Former CNN Reporter Reflects on 9/11

This Sunday was the 15 Anniversary for the September 11 attacks in America. Sam Houston State University’s Executive Director of the Global Center for Journalism and Democracy Kelli Arena was a reporter for CNN and in Washington DC on that day 15 years ago, reporting on the attacks.

As a reporter, Arena covered the Department of Justice beat for CNN, which included terrorism. Arena said that she did not often have much to cover, because global terrorism was not an issue before 911. However, after that, everything changed for America.

“I was in Washington DC, and on my way to work.” Arena said. “I got a phone call from the editor saying a plane hit world trade center. I’m thinking a little plane that might have went off course, because you don’t see planes flying over New York. I was not thinking a passenger jet. ‘Why don’t you call the aviation reporter?’ I said. Then my editor said, ‘I know this is going to sound crazy, but it seemed to me that the pilot aimed the plane. Call your sources and find out what happened.’”

Arena went on the air for CNN within the first 30 minutes that the first plane had hit. So far people were thinking that maybe there was an aviation malfunction, and were discussing the possible mistakes that would have caused the accident.

But the FBI sources she talked to were saying they were planning to investigate it as a possible terrorist attack. Arena said she believes she was the first reporter to actually use the word ‘terrorism’ when reporting on the air.

20 minutes later, the second plane hit, and people were beginning to say that there was no way it was an aviation accident. The weather was clear, so it had to be deliberate.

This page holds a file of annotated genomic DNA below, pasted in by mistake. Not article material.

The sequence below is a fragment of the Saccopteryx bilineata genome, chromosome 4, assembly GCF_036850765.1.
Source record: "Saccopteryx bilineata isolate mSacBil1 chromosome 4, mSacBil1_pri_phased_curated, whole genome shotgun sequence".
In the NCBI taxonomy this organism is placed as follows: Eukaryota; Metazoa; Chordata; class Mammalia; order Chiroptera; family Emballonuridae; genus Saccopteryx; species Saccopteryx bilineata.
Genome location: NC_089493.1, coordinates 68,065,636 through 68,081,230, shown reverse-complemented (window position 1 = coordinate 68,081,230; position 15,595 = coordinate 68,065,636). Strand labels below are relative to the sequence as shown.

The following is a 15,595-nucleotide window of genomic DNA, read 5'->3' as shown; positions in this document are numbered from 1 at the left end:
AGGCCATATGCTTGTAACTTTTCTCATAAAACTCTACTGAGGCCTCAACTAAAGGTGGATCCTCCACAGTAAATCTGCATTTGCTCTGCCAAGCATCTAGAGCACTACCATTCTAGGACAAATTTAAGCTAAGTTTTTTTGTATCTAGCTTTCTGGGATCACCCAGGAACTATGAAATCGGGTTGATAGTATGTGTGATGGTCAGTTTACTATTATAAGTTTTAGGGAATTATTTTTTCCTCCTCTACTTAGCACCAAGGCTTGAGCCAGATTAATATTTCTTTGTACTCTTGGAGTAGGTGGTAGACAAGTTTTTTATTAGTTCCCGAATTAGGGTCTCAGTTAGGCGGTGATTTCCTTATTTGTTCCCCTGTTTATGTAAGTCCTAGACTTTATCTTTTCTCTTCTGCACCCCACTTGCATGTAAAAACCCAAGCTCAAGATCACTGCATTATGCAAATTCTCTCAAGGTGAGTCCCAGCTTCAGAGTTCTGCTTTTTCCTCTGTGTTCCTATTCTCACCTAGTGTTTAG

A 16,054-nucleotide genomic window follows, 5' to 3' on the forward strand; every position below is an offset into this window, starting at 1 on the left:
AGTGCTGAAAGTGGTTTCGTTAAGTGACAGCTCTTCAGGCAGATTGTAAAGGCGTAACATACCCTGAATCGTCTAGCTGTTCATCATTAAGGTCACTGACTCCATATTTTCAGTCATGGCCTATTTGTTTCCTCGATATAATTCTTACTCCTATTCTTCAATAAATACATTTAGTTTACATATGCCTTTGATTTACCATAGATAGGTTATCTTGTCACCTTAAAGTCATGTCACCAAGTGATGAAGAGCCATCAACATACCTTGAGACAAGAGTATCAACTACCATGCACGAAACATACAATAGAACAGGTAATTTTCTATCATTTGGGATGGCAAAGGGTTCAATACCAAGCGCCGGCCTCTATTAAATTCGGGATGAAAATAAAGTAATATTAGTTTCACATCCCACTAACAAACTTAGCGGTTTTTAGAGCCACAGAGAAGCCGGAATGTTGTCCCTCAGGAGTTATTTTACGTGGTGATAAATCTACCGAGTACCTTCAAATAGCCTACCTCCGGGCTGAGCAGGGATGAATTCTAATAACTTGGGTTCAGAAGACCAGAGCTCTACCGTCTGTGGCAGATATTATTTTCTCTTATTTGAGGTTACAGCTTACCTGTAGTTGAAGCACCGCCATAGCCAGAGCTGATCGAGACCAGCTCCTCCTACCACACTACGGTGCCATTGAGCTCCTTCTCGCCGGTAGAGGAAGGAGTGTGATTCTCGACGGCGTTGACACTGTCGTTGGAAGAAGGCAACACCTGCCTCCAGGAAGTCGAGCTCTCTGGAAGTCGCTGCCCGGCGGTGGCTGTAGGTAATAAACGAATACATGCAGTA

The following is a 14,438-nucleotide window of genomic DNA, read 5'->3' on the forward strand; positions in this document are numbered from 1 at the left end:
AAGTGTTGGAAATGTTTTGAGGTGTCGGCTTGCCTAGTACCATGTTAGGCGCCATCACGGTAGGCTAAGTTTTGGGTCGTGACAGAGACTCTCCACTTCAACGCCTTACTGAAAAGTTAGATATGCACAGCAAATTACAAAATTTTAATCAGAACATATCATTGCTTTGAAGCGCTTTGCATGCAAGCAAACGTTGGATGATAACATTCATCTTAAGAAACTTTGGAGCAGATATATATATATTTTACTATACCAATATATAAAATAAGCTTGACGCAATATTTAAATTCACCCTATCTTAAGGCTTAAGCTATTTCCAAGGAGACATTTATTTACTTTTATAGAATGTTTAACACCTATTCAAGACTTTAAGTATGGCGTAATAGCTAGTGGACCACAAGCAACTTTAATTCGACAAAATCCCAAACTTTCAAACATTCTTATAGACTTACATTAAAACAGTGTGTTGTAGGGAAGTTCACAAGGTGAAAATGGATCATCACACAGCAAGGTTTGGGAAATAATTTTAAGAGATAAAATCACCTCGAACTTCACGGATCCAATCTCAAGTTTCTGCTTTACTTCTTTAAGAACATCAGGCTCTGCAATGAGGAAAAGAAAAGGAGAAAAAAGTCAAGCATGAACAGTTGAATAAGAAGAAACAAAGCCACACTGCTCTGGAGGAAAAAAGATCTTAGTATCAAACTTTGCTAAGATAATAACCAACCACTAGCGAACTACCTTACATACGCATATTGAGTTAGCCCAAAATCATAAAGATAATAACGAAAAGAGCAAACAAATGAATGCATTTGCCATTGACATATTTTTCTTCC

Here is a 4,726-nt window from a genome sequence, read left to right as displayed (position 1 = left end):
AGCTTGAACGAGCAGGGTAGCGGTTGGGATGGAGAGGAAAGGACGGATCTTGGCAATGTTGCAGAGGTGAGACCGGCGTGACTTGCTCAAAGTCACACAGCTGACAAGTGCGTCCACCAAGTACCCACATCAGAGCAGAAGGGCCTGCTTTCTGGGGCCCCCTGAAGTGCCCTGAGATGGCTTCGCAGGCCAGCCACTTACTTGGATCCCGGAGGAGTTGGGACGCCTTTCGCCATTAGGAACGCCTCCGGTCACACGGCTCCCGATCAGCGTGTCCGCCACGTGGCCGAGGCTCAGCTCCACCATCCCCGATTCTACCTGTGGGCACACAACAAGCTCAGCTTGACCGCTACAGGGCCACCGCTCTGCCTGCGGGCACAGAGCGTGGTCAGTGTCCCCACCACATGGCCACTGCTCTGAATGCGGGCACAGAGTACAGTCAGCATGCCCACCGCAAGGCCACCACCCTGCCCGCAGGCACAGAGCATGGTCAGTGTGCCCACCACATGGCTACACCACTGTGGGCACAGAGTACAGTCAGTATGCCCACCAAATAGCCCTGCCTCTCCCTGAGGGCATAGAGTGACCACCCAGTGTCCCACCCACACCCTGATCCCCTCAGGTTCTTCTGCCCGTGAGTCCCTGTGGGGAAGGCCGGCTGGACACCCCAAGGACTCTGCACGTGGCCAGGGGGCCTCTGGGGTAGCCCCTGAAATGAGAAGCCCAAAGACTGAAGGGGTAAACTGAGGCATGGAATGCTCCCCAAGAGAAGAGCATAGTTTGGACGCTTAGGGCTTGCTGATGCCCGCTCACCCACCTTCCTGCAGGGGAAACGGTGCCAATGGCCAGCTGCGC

“Then the Pentagon was hit,” Arena said. “We have this thing we call a red phone in the CNN news rooms, and wherever you were you would call in on the red phone with something important, and every news room around the world would hear you. We had pentagon reporters calling in and saying ‘The pentagon has been hit! All accounted for! We’re running! Following security to an undisclosed location!’”

Arena said everyone in DC was now in a panic, and didn’t know whether Washington was under attack. Everything in DC was shut down. No one could get in our out of the city. People were walking home, because driving would have been a nightmare.

Arena was 8 months pregnant at the time, and was very concerned about her safety.

“I was wondering, if they tell me to run, am I going to be able to run?” Arena said.

Her husband was calling her and trying to come get her, but she told him not to even try, to go and get their two daughters.

Arena recalled what it was like to grow up in New York and see the twin towers every day, then the dream-like feeling it was to actually see them fall.

“I grew up in New York City, the twin towers were my internal compass,” Arena said. “Whenever I would look up I would see the towers and know exactly where I was. I don’t think anybody at the time expected the towers to fall. Those were mighty, amazing buildings that were the pride of the city. To watch them crumble like you were watching a movie, was surreal. We could not believe what we were seeing.”

A 4th plane was supposed to hit the capital, but the passengers of the plane fought the terrorists and were able to re-gain control of the plane. The passengers tried to land the plane into a field in Stonycreek Township near Shanksville, Pennsylvania. However, the landing ended up being a crash, and the passengers died. Arena was friends with a woman on that plane who was the Solicitor General’s wife.